In the previous posts concerning the elicitation of empathic responses on the HONY blog in relation to the refugee series, I have highlighted the differences between the HONY blog and more general news outlets, as well as the ability of the blog to sidestep the problems in photojournalism. I have also touched upon the possibility that the readers’ continuous empathic engagement with the refugee series, without thereby succumbing to empathy fatigue, might be, at least minimally, attributable to the nature of the sadness that the readers experience upon being exposed to the plight of others. For the final post of this four-part post series, I would like to zoom in on the narrative feature of the HONY blog posts—the photo captions—and explore the possibility of it playing a role in evoking empathic responses in readers.
An essential feature of the HONY blog are the photo captions, which represent an excerpt of a conversation between the subject of the photograph and the photographer. The captions vary in length, from those with short remarks to the extensive and very detailed. Yet the readers’ engagement and expressions of empathy don’t seem to differ systematically between the two.
The story above evokes a social situation that invites the reader to adopt the perspective of the individual and vicariously experience his emotions. But how does this come about? From what we know so far, the experience of empathy comprises a cognitive component and an emotional component. The former involves the ability to mentalise or attribute thoughts and beliefs to the self and others (the so-called “Theory of Mind”; TOM), while the latter involves emotional contagion. At the level of the brain, researchers have found that the areas involved in TOM (the ventromedial prefrontal cortex and the temporoparietal junction) and those involved in emotional contagion (the amygdala, thalamus, and orbitofrontal cortex) are activated when a person reads stories that describe real-life emotional episodes, such as the above, hinting at a possible link between empathy and literary reading.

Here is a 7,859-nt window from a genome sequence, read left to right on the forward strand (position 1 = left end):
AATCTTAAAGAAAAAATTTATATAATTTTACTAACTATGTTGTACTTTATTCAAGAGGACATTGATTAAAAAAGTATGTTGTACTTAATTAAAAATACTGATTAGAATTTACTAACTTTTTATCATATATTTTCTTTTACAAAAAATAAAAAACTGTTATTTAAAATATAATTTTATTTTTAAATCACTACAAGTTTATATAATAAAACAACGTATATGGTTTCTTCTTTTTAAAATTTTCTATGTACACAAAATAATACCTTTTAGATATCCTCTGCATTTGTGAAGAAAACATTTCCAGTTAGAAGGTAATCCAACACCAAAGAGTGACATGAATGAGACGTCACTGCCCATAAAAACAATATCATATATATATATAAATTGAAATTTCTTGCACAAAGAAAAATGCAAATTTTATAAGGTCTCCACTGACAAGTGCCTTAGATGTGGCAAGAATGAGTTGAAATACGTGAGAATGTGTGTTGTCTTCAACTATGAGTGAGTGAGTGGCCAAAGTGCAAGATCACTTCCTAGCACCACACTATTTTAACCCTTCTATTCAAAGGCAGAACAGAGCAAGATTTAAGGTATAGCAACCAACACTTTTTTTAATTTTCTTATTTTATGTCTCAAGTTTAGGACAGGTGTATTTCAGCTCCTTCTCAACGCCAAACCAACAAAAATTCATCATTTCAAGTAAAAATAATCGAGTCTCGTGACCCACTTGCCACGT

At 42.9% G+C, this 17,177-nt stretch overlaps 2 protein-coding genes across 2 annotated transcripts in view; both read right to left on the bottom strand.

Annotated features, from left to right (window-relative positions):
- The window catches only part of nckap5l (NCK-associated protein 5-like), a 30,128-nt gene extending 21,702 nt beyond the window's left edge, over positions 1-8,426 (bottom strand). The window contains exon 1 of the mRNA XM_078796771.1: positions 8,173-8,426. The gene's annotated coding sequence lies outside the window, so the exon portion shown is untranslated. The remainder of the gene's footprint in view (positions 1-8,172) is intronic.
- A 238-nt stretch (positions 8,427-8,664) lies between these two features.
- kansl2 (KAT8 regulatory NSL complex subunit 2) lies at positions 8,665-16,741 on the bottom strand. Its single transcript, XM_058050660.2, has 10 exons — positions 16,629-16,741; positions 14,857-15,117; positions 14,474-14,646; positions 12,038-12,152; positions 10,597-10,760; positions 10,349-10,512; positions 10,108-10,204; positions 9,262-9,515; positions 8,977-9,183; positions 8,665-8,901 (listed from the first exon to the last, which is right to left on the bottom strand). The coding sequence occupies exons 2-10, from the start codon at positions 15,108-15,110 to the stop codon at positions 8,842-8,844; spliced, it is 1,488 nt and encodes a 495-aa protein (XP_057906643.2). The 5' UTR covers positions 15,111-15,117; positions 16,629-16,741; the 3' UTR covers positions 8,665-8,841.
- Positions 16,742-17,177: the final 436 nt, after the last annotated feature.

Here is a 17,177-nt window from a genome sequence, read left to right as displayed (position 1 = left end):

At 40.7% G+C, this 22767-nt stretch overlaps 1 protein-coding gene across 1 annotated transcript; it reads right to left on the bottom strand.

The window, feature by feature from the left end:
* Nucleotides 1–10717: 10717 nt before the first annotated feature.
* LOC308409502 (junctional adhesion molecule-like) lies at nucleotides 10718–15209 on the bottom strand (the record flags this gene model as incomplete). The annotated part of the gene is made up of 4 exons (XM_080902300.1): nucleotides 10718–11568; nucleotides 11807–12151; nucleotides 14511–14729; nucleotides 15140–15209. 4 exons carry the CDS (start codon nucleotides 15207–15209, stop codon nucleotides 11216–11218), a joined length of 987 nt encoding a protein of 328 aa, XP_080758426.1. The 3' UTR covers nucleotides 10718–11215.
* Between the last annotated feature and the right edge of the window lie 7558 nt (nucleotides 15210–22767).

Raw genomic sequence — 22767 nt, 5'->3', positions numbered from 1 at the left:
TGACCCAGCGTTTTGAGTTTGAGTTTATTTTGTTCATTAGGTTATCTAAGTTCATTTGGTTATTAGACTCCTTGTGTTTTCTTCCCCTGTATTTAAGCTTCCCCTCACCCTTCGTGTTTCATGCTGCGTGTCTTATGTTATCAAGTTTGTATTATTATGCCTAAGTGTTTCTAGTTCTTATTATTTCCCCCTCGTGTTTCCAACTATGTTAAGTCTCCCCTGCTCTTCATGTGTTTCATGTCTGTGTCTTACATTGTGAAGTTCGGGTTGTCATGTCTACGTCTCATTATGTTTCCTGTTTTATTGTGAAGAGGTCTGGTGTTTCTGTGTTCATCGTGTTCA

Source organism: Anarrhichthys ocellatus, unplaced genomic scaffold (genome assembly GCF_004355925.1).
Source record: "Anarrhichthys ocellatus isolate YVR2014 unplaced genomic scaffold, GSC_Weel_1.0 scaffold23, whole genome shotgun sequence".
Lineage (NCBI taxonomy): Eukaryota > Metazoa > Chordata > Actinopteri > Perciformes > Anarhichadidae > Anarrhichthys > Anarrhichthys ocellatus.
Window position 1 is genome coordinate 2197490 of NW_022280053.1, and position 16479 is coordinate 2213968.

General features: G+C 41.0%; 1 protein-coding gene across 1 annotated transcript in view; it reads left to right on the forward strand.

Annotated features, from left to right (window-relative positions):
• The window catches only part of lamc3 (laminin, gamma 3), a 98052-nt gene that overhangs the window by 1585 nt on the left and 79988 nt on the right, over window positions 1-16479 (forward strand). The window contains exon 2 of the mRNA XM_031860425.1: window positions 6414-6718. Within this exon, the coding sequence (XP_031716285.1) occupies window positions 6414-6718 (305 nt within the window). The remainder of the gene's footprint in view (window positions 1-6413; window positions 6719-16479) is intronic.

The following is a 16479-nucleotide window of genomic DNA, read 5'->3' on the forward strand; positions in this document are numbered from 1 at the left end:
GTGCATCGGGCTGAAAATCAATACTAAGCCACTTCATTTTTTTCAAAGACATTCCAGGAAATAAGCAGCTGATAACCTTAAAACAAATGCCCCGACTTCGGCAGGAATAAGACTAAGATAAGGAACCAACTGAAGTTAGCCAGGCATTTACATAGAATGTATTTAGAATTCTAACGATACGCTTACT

But it seems to me that there’s something even more unique about the snippets of conversation Stanton attaches to the photos. Some of the most upvoted replies to the above blog post included “I’m desperately searching the picture for some clue that his son and wife are with him now”, hinting at the readers’ intense empathic involvement in the subject’s story and their desire for closure. I suspect another literary-relevant mechanism responsible for these responses is at play here, and that is suspense.
Suspense is a complex affective state. It is evoked by events of emotional significance that produce conflict, uncertainty, and a yearning for closure evident in continuous effort to predict how the events will unfold. Suspense is a critical component in various forms of narrative as it engages the reader’s ability to empathise with the protagonist and motivates him to predict what will happen next. In fact, research suggested that feelings of suspense in response to narratives have been associated with largely the same areas involved in empathic processes and event prediction, the latter being a psychological mechanism that seeks to relieve and minimise the level of tension and uncertainty.
In light of the above, I suppose the ability of the HONY blog to continuously engage readers and elicit empathic responses towards the refugee series partially revolves around two strategies. The first pertains to the nature of the photo captions: they enable the reader to become quickly immersed in the story in such a way that they immediately adopt the subject’s perspective and see the world through their eyes. The second pertains to the nature of the snippets of conversation Stanton chooses to attach to the photos; namely, the kinds that build suspense in the reader and subsequently acts as a “hook” that engages the reader’s cognition and emotions. If suspense acts as some kind of “glue” that keeps readers engaged in the HONY blog on a daily basis, the question that is yet to be answered is why suspense appeals to us. In abstract terms, uncertainty is not a pleasant experience, yet we are continuously drawn to it in perhaps the same way recognised by Oscar Wilde in his play The Importance of Being Earnest: “This suspense is terrible. I hope it will last.” One reason might be that we rarely experience suspense in our own lives without the accompanying feelings of anxiety that take away the pleasure of the thrill. If this is true, then it might be the case that the HONY blog is, once again, constructively—though rather unsuspectingly—exploiting its readers’ psychological needs for the purpose of orienting their attention towards, and expanding their awareness of, important issues concerning fellow human beings.
There is reason to believe, then, that empathy in the online world is triggered by various subtle elements that deserve closer exploration. As previously noted, despite being a natural psychological mechanism, the continuous elicitation of empathy through the media is tricky. For this reason, throughout this four-part post series, I have drawn on the HONY blog as a model that happens to persistently engage its readers’ empathic responses and, in doing so, have highlighted several subtle dynamics that I suspect collectively play important roles in this process.